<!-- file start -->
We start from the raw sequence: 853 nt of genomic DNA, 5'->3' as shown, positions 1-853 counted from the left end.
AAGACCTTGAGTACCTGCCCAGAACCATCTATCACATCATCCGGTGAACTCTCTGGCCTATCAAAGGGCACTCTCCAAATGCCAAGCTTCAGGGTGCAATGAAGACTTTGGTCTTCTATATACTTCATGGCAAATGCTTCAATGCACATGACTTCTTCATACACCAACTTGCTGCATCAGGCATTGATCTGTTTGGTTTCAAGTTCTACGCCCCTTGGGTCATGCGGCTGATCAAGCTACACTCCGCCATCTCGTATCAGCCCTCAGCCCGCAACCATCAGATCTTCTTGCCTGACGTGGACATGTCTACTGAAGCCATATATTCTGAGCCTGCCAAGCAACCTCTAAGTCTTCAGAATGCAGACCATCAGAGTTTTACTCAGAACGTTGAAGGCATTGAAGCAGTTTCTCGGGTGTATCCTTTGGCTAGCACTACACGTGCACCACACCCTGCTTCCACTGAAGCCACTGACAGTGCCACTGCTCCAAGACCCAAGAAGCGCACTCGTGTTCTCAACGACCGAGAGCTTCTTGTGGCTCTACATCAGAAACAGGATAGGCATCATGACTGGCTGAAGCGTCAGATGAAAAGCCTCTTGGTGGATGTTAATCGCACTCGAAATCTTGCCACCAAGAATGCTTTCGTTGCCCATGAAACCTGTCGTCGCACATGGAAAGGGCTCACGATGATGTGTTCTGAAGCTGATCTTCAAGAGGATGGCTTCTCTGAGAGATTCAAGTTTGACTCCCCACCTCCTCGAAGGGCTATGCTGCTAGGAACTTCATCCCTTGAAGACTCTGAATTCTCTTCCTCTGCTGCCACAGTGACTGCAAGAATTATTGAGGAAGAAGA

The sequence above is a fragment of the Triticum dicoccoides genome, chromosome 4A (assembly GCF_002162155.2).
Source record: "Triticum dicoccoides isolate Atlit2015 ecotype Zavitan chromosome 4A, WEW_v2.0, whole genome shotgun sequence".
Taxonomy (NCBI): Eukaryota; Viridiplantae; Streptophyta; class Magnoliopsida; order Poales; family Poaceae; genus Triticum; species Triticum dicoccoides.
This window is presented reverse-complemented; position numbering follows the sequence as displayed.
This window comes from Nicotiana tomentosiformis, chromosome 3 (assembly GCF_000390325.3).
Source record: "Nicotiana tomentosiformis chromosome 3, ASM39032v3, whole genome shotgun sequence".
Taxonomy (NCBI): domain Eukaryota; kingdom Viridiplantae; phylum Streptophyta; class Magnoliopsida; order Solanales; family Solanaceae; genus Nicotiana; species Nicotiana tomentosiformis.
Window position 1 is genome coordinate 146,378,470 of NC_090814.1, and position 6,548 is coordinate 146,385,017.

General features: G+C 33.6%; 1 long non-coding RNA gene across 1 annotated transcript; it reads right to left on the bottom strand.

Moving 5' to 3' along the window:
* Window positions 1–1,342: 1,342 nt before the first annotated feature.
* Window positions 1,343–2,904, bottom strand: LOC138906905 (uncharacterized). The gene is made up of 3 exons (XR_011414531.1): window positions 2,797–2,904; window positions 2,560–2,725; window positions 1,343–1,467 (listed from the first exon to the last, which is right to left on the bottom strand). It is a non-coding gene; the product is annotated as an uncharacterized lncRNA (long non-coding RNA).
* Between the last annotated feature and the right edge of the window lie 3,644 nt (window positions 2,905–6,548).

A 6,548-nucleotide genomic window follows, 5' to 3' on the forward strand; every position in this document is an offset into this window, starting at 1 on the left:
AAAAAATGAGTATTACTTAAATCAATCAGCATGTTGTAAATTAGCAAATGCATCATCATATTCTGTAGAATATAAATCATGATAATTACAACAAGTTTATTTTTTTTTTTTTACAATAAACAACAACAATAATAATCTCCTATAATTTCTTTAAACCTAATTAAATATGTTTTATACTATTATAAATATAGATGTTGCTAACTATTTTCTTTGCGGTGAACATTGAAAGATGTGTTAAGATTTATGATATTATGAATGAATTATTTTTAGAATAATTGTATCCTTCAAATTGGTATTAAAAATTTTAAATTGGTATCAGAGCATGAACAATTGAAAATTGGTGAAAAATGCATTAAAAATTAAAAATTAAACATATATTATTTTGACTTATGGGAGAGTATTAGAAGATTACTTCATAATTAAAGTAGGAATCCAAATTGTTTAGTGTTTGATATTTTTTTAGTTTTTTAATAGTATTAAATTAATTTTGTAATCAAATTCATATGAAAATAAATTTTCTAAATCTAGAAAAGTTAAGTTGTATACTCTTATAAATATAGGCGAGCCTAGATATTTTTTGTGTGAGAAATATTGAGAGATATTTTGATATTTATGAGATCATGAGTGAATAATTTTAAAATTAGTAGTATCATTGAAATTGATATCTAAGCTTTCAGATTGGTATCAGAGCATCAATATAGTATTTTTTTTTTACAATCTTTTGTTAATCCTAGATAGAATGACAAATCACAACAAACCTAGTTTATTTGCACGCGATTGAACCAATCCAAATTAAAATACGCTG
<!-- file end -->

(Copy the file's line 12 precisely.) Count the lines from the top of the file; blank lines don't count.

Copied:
Moving 5' to 3' along the window: